Serving Outside the Church Walls: Eleven Years After Graduating from the Institute for Leadership in Ministry
Reflection by Joanna Thurmann ILM ‘02
Reflection by Joanna Thurmann ILM ‘02
In 2012, I graduated from the Institute for Leadership in Ministry (ILM) and immediately entered the Diocesan Advanced Lay Leadership formation program leading to my commissioning as an Advanced Lay Leader in 2016. Simultaneously, I pursued a master’s degree in Santa Clara University’s Graduate Program in Pastoral Ministries, graduating in 2018. Those years of study gave me a solid foundation in scripture, church history, theology, and more. Still, it was Catholic Social Teaching that most deeply stirred my conscience and directed my path.
During our graduation ceremony I addressed my ILM class saying, “The journey is not over. We recommit to charity and justice because as long as a fifth of the world falls below the poverty line and there is suffering in our own neighborhoods, we cannot rest. We must continue to speak up for the dignity of every human person, but especially the most vulnerable. The Church is not these walls. It is out there; amidst the brokenness.”
Personally speaking, I have done most of my ministry beyond the church walls. For the past 16 years, I have participated in leading annual immersion trips with the Tijuana Ministry. In one of the poorest areas of North America, we have built over 60 homes to replace the makeshift shanties located just 10 miles south of the US border. Additional projects in Tijuana have included constructing a community center for an AIDS clinic and a school for children with disabilities. We’ve also offered outreach programs for children, youth, and mothers.
Back in San José, my ministry to the incarcerated includes communion services, bible study, prayer, and working to bring the light of Christ to an otherwise dark and desolate place. For the unhoused, I have cooked meals, cleaned mobile showers, collected donations, and distributed coats and tarps with various groups.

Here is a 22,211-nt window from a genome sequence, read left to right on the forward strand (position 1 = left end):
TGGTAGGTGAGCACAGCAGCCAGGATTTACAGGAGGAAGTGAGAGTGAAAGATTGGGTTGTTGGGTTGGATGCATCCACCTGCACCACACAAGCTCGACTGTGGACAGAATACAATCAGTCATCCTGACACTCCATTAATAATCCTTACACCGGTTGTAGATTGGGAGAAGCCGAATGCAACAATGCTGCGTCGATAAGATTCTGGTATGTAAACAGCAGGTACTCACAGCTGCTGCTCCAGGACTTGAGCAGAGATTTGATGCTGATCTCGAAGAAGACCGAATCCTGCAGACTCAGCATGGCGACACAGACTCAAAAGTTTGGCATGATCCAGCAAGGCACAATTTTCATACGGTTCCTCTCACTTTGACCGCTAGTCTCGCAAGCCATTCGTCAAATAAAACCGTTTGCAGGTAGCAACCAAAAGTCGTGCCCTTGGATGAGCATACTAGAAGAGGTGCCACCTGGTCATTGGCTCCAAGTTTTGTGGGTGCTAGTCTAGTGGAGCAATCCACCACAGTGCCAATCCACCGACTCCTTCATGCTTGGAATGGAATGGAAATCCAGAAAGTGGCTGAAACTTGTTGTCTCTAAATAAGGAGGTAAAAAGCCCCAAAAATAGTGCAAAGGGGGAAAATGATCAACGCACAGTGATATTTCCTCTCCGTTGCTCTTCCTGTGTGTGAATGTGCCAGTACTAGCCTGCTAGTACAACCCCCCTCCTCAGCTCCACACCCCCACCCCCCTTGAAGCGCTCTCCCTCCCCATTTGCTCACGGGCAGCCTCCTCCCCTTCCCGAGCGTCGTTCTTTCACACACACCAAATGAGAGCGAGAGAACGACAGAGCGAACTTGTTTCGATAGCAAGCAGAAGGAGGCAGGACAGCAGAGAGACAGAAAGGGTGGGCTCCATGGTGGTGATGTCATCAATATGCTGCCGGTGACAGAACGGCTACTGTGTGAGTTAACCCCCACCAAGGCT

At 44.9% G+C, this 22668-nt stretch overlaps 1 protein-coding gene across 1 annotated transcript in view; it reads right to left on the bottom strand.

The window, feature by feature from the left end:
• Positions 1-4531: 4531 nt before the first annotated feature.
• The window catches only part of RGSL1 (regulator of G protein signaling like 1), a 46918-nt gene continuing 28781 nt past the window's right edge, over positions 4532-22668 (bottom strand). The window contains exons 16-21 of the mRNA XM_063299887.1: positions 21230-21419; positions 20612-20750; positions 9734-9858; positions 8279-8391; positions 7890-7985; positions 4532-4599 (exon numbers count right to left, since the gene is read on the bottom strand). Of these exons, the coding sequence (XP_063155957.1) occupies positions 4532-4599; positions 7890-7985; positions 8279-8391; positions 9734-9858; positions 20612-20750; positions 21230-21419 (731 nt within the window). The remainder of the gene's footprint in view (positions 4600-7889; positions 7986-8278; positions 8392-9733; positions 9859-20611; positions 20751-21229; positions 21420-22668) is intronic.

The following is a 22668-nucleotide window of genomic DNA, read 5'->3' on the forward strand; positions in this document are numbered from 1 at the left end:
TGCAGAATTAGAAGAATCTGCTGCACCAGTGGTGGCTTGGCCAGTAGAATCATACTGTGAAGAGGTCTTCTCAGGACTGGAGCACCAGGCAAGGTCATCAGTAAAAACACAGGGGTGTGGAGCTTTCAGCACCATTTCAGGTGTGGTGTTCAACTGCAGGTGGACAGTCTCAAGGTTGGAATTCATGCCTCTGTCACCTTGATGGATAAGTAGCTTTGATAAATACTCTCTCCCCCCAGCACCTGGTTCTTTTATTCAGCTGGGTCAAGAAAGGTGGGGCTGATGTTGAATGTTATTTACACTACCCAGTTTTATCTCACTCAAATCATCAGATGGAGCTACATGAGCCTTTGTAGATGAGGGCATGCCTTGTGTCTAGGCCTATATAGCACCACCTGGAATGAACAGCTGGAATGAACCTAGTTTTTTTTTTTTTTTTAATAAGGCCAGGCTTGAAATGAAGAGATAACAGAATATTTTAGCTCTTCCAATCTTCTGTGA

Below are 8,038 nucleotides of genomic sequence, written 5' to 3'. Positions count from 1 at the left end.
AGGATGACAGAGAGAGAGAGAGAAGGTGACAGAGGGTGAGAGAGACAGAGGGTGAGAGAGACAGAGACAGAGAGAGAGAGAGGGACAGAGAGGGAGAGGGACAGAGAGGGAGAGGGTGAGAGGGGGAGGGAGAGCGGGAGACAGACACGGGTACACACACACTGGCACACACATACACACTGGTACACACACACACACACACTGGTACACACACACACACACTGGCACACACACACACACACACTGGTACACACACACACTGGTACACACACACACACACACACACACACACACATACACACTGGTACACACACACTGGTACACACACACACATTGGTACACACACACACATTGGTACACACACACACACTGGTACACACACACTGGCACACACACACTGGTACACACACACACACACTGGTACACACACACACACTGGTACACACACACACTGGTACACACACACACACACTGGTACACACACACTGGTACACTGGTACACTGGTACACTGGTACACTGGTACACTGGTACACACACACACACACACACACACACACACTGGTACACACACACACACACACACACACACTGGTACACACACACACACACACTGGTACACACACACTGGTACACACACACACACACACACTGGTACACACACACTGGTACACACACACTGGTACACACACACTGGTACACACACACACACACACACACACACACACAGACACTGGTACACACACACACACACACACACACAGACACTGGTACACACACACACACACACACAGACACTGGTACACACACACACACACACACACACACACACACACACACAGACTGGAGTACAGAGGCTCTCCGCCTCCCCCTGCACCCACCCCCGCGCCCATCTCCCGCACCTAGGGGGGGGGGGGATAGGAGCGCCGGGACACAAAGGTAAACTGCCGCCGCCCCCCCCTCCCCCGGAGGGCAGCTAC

I grew tremendously by journeying with people experiencing poverty in Tijuana, ministering to the incarcerated, and serving the unhoused. Over the years, further community advocacy for me has grown to include urging county and city officials to press for long-term solutions and affordable housing for Silicon Valley’s growing homeless population.
I bring these stories with me when I give retreat talks and teach ILM classes. Too often we forget that the real presence of Christ started with the historical Jesus who ate with the lepers and the outcast. I hope my first-hand encounters of Jesus on the margins serve to invite others to meet Him out there, too.
Such boots-on-the-ground discipleship has been its own path of formation. My lived experience as a white, middle-class, hi-tech professional with a mortgage was more like that of the rich man than of Lazarus in the Gospel of Luke. I needed to overcome implicit bias, learn humility, and share in the suffering of others.
The Church has always been ‘out there.’ Tertullian, an early church father, noted that the Romans who observed the early Christian communities would often exclaim, “See how they love one another!” That’s how the Church must be seen today - acting, serving, and loving because justice must always accompany charity. We must be Christ to a broken world. To do that, we must continually breach church walls.
Joanna Thurmann founded The Gandhi Team, an unaffiliated group of Catholic ministers dedicated to teaching non-violence as a means of personal and social change. They received a city commendation in 2018 for their service from then mayor Sam Liccardo. Joanna works in the tech industry and is an advanced lay leader in the Diocese of San José. An alumna of Stanford University and Santa Clara University, she has two adult children, and her home parish is St. Julie Billiart. In her free time, she enjoys gardening and outdoor projects.